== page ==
This site is operated by a business or businesses owned by Informa PLC and all copyright resides with them. Informa PLC's registered office is 5 Howick Place, London SW1P 1WG. Registered in England and Wales. Number 8860726.
Slack Reaches for New Frontiers
Slack kicked off its first user conference, Frontiers, yesterday in San Francisco, bringing together fanatics of its popular team collaboration tool to hear the latest product updates and geek out over the evolving concept of teamwork. As CEO and Co-founder Stewart Butterfield said in his opening keynote, Slack sees "enormous opportunities for discovering new frontiers" as it "pushes decision making to the edges of the organization" through team collaboration.
What does it mean to push decision making to the edge? It means enabling workers with the tools they need to collaborate and have the conversations that inject creativity, innovation, and engagement into everything they do around getting work done, Butterfield said.
In a fireside chat, Butterfield sat down to discuss the history of innovation with science author and theorist Steven Johnson, who referenced 17th and 18th century English coffeehouses as social places where people met for conversation and to share ideas. According to Johnson, more organizations today are moving away from the standard conference room, instead working to create spaces more like the coffeehouses of old where multiple meetings and conversations can take place simultaneously. As Butterfield sees it, Slack provides a kind of virtual coffeehouse, a space for casual, fluid interactions that lead to more creativity and more fun in the work environment.
Moving Beyond Business Walls
No business today functions as an island -- nearly every organization needs to collaborate with others outside their walls. While Slack already provides guest account access, users need to grapple with cumbersome multiple workspace logins, defeating Slack's purpose of having one space "where work happens."
To meet the realities of the way its users work, Slack announced Shared Channels, which allow users at disparate businesses to work together on projects in shared spaces. Shared Channels become part of a user's existing workspace, eliminating the need to log into multiple Slack workspaces. And shared channels aren't just a space for messaging, calling, and document collaboration -- users can take full advantage of the platform and share applications and integrations just as they do internally.
Shared Channels is currently available in beta for paid teams with Slack's Standard and Plus plans, with Enterprise Grid support coming soon, Slack said. Developers can already start building applications for shared channels via the Conversations API.
Delivering Localized Experiences
Up until now, Slack has only been available in English, despite wide use in Europe and Japan. To continue its mission to change work around the globe, Slack yesterday announced the availability of localized versions in French, German, and Spanish, with Japanese coming by the end of the year.
Once a user sets his or her language preference, the product is "localized, from the copy you see in the UI all the way down to the very last emoji," as Slack explained in a blog post. Display names now support international characters, all Help Center documents have been fully translated, and Slack has established dedicated sales and customer experience teams who are fluent in all supported languages. Additionally, Slack now offers international billing.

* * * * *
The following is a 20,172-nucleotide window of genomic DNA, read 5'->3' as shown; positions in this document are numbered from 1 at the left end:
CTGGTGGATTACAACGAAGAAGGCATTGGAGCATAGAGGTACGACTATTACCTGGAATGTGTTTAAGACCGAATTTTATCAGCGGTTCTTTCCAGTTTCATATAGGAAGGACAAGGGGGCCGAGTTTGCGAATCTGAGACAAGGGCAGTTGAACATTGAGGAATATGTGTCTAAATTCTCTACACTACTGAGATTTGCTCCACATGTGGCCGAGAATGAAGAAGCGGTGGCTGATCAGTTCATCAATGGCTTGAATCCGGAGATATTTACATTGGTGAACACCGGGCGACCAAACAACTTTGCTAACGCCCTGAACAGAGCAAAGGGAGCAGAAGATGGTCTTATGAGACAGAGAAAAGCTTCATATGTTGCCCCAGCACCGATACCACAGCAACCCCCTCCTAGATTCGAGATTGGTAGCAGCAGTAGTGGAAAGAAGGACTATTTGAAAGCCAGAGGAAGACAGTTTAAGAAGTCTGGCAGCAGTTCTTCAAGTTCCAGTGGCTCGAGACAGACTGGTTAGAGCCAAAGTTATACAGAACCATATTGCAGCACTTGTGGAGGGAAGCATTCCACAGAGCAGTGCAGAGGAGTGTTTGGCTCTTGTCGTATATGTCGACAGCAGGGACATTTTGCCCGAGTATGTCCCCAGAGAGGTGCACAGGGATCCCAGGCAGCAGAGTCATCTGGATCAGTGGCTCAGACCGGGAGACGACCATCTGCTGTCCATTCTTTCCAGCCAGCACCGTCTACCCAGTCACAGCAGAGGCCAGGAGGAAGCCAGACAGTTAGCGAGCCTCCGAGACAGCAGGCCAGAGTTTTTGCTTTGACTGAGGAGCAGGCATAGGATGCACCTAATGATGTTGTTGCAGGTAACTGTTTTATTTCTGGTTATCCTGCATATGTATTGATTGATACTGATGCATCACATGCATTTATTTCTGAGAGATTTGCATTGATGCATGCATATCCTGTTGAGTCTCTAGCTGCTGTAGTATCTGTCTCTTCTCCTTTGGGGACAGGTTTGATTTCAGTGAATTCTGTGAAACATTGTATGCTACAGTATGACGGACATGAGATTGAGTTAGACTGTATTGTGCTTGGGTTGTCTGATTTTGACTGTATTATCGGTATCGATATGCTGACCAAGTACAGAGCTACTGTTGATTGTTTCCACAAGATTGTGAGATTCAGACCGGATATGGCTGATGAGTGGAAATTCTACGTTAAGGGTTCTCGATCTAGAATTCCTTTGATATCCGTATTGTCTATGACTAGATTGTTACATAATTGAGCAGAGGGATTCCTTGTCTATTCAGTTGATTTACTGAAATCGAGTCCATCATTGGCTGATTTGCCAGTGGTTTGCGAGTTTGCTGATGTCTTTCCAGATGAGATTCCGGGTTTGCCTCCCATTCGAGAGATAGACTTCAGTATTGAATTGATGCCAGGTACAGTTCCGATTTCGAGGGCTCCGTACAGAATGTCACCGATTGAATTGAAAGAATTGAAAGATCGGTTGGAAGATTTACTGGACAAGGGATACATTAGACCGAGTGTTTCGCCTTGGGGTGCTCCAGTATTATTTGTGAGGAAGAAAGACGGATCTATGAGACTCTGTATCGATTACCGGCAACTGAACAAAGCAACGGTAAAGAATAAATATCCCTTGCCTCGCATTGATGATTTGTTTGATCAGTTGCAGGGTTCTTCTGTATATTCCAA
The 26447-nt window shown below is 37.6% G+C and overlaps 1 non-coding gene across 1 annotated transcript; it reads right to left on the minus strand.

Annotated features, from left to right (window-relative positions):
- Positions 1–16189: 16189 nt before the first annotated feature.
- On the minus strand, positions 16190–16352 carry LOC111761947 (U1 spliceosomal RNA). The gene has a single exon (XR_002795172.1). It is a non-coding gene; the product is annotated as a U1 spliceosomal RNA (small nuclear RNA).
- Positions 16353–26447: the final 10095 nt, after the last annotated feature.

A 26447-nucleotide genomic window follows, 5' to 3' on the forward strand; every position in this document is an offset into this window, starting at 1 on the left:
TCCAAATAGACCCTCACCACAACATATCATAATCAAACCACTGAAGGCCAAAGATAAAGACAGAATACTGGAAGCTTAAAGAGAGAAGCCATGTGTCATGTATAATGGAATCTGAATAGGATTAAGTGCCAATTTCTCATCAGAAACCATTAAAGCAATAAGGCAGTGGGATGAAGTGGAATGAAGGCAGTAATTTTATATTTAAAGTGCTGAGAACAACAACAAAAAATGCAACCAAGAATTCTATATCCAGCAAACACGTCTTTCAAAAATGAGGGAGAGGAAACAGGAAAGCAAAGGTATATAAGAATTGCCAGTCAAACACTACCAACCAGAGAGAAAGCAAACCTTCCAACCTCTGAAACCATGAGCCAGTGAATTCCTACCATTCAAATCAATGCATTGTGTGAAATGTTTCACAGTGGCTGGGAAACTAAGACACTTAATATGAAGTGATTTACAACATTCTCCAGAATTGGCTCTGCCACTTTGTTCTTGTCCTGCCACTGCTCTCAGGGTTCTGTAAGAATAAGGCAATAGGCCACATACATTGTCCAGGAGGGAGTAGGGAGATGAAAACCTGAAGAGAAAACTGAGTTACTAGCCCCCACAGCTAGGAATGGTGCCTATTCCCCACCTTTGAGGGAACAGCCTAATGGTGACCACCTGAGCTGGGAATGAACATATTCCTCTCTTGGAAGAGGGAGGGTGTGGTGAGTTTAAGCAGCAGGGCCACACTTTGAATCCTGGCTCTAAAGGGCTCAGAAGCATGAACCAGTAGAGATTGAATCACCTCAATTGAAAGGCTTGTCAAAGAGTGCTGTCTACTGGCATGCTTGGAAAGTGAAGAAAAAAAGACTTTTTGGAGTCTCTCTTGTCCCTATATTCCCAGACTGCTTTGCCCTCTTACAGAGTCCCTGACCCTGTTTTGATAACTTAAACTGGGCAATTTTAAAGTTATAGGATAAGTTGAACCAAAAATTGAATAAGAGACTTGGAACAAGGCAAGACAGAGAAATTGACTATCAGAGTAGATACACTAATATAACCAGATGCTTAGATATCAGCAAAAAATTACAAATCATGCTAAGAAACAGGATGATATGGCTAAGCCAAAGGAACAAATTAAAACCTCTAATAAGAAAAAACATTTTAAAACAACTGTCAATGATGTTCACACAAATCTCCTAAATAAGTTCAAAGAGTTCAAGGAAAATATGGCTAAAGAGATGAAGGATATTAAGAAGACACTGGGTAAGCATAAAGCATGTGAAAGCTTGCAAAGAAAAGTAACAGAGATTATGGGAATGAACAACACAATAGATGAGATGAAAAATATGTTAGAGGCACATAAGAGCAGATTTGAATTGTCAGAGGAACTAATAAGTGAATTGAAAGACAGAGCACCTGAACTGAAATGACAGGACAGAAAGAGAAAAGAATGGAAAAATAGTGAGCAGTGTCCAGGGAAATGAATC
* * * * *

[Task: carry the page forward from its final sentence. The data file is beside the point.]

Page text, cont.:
What's Next for Slack
Throughout the first day of the conference, Slack product managers hinted at functionality that will be coming soon. Paul Rosania, head of core product, shared that users will soon have the option when on a call to allow other participants to control their screens interactively, and said that rich message formatting is on its way. The Slack product development team is also working on improving its offline support to help people continue to work when connectivity is spotty.
For Slack Enterprise Grid, new organization-level app management functionality is coming, where rules and policy can be set across an entire business, Ilan Frank, head of enterprise product, shared. Additionally, Enterprise Grid users can expect to see new channel administration capabilities and custom onboarding guides. And, in addition to Shared Channels, Enterprise Grid users can expect unified workspaces, in development now. These will allow employees to see content from across many workspaces, all in one place. And in line with its expanding global support, Slack will soon offer data residency for customers outside of North America looking for local data storage to meet regulatory requirements.
As Noah Weiss, head of search, learning, and intelligence, told us, the ability to prioritize channels in the sidebar is an upcoming feature, and users should also expect to see search capabilities greatly improve in the coming months, with results delivering more than just messages -- key people, imported files, and more. Further, search will get quicker -- every 10 milliseconds counts! And the development team is also working on building in a "discovery" layer as a "new starting point for you to use Slack." This will allow users insight into the most important channels they're behind on, Weiss said. Expect to see analytics on usage, how "work is flowing," and topics that are trending in the coming months.
Finally, as head of platform Buster Benson detailed, Slack is ramping up its efforts to leverage artificial intelligence and various algorithms to make Slack smarter. Expect to see more actions for apps, richer messaging components, a new app model built around the concept of trial periods, and custom app installations soon.